Harsher sentences introduced to crack down on speeding
Commercial drivers will no doubt already be aware of the importance of sticking to speed limits on the roads. Many vehicles used for work may be fitted with speed limiters to ensure that drivers don’t violate legal speed limits or pose as a risk to other motorists.
Whether or not your vehicle has specific limits imposed on it, the prospect of speeding has become more costly to deter all kinds of motorists from breaking the law. From 24 April, newer guidelines have come into place to increase punishments for drivers going beyond designated speed limits.
Anyone caught greatly exceeding the limits of certain roads – for example going faster than 51mph in a 30 zone, or over 101mph on a motorway – now faces tougher punishments. Under the new guidelines, offenders can potentially be fined one and a half times their weekly earnings (capped at £2,500) and faces disqualification from driving for up to 56 days.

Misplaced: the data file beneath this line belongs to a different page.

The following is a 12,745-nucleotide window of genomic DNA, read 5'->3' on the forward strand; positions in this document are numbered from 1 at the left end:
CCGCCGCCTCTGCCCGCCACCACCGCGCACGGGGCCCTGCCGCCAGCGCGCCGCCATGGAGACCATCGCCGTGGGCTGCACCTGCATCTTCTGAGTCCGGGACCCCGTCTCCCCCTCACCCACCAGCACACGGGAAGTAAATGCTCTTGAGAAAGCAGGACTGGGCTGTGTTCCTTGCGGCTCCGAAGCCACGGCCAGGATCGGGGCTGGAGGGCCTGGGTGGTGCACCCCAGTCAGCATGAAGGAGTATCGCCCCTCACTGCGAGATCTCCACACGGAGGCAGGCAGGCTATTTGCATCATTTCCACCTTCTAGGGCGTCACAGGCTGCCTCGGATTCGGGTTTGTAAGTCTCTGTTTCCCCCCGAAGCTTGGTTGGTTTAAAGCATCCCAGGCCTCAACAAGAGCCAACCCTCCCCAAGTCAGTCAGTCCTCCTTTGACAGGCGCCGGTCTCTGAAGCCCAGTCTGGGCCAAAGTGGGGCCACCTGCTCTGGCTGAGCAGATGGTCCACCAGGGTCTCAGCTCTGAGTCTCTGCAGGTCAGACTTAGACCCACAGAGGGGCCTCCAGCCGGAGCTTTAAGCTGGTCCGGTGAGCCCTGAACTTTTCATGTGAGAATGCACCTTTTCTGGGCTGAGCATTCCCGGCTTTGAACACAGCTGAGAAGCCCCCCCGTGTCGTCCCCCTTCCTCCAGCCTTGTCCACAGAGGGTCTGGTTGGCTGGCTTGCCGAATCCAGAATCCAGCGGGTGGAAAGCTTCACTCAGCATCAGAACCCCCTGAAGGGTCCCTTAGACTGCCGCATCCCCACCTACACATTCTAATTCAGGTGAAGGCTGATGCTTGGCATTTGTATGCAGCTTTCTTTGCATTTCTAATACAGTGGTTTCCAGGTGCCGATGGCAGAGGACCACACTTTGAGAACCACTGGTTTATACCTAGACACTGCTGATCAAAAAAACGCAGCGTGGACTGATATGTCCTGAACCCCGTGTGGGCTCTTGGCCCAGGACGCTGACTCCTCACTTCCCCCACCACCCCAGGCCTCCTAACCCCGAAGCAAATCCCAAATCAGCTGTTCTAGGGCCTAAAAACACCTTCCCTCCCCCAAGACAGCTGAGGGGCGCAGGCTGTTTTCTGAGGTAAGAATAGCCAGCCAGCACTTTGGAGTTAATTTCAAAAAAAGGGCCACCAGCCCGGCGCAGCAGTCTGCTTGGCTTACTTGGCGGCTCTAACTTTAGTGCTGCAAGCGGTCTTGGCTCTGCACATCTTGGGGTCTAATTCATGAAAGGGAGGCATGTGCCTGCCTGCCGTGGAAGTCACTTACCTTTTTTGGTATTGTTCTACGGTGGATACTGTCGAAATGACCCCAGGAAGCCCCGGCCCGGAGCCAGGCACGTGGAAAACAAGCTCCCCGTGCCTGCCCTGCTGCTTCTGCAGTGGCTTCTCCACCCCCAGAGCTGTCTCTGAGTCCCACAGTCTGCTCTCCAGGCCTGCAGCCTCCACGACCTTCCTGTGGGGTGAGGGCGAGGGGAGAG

There have also been increases made to minimum sentences for going slightly above posted speed limits, and courts are also allowed to consider additional penalties in cases with aggravating factors. This can include whether the driver was operating a heavy vehicle, carrying excessive loads or if speeding occurred around a high level of traffic or pedestrians.
The introduction of harsher punishments comes after the revelation of some staggering figures highlighting more than 166,000 people charged for speeding, resulting in over 240 speed-related deaths, during 2015. The Sentencing Council has stated that the new measures indicate a “clear increase in fine level as the seriousness of offending increases” compared to previous regulations which didn’t necessarily take excessive speeding into account.
While many commercial vehicles will have physical top-speed restrictions in place, greater care should still be taken to keep within designated limits on all roads, not just motorways. This crackdown on speeding is sure to make all drivers remain aware of their speeds a lot more regularly.